Distillation: In the article “Mystery Monsters of the Deep Dark Sea” (2014), Brent Swancer discusses various deep sea creatures that have yet to be identified as well as supposed creatures that could be lurking in the deep dark sea in order to spark interest of the topic between scientists and ocean enthusiasts alike. He uses discoveries of monster eels, extremely large sharks, large tentacle marks too giant to be from an ordinary giant squid, and many other things. The purpose is to spark interest in the deep sea and get people to wonder what really exists down in the dark ocean. This article is directed towards scientists and everyday people alike.


Author Ethos and Credibility: Brent Swancer is an author and crypto expert that lives in Japan.


Objectivity and Bias: This article is objective.


Sources and Support: All sources are cited correctly and facts are used to support different discoveries.


Thesis: Mysterious creatures exist in the ocean and are yet to be discovered.


Tone: Serious and mysterious.


Opinion: I’m interested in the deep creatures yet to be discovered and hope they are discovered in the near future. It is very interesting that we are exploring outer space when we have only explored 5% of our oceans here on Earth.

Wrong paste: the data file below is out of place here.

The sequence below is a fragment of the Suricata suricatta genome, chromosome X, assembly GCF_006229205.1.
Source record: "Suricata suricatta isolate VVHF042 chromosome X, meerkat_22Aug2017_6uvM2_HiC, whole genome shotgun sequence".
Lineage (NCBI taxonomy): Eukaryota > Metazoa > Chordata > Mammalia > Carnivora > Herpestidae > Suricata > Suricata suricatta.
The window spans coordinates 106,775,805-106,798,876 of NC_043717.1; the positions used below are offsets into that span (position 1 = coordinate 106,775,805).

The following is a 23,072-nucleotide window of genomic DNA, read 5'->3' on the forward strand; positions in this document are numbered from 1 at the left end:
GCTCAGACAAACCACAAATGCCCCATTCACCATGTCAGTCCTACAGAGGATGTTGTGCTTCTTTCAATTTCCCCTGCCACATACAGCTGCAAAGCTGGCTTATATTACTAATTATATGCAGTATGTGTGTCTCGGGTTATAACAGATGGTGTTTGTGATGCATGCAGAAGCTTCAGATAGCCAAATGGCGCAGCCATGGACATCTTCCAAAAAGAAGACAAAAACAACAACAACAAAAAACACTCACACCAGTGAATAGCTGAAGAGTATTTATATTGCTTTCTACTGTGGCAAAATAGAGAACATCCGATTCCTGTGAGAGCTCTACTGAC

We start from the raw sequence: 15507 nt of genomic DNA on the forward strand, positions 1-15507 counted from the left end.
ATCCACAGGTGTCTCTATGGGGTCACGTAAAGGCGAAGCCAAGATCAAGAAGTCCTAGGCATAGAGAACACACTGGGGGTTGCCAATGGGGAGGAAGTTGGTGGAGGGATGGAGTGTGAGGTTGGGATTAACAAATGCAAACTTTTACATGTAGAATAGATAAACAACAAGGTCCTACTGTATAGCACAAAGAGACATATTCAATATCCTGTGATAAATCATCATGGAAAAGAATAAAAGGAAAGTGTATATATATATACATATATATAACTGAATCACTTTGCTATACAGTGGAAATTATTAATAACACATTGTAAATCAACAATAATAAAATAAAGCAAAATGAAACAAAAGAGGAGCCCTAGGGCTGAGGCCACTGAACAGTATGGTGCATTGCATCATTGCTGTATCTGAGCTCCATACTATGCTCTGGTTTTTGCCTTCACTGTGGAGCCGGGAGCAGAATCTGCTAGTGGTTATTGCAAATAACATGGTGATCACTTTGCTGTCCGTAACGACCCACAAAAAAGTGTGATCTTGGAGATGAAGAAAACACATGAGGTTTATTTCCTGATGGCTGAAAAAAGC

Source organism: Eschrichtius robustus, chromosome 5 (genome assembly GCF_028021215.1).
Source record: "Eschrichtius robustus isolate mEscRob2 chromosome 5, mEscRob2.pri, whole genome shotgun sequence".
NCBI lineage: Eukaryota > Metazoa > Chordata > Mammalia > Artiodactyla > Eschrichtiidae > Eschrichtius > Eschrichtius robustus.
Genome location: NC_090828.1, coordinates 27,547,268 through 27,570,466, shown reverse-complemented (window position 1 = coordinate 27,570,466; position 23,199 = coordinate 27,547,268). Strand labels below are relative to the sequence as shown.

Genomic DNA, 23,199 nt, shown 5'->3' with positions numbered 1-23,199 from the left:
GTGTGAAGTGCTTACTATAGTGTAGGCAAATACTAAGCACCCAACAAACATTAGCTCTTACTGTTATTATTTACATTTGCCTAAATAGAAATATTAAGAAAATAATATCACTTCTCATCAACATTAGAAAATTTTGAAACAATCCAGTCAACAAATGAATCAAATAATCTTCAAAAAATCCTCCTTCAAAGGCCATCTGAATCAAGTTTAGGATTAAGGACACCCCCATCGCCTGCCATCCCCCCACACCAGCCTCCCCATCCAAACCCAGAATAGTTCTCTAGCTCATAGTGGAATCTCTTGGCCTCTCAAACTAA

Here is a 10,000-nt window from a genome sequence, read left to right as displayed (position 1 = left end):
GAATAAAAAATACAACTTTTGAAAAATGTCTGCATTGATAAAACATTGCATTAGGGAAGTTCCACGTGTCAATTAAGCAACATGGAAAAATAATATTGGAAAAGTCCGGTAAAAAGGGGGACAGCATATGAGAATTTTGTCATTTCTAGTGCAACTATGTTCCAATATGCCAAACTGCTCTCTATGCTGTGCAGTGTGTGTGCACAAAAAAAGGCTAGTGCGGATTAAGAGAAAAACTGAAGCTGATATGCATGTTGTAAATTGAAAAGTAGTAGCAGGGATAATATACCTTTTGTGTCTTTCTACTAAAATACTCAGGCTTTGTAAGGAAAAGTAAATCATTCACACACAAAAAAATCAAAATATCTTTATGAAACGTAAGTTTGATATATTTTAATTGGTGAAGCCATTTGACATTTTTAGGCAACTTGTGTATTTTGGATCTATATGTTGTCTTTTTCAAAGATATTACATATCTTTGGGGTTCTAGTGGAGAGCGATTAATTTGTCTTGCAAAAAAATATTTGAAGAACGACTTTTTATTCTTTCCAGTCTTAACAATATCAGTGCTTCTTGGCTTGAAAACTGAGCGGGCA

Are There Still Undiscovered Sea Monsters?


Citation: Nolan, Hamilton. “Are There Still Undiscovered Sea Monsters?”. Gawker, Web. 17 January 2014.


Distillation: In the article “Are There Still Undiscovered Sea Monsters?” (2014), Hamilton Nolan interviews people such as Stephen Palumbi (professor of marine sciences), Paul Yancey (professor of deep sea biology), and others, and they claim that there could indeed be very large animals still yet to be discovered in the deep ocean. They support their claims by giving examples of recently found species living in the deep ocean, such as the megamouth shark, the giant squid, the oarfish, and different species of jellyfish and squid. The point of this article is for the scientists being interviewed to give their professional opinions as to whether large deep sea creatures could still exist in the deep ocean. This article is directed towards those that are interested in the deep sea as well as those looking for an expert opinion.


Author Ethos and Credibility: Hamilton Nolan has worked as a staff writer for Gawker since 2008.


Objectivity and Bias: This article is objective.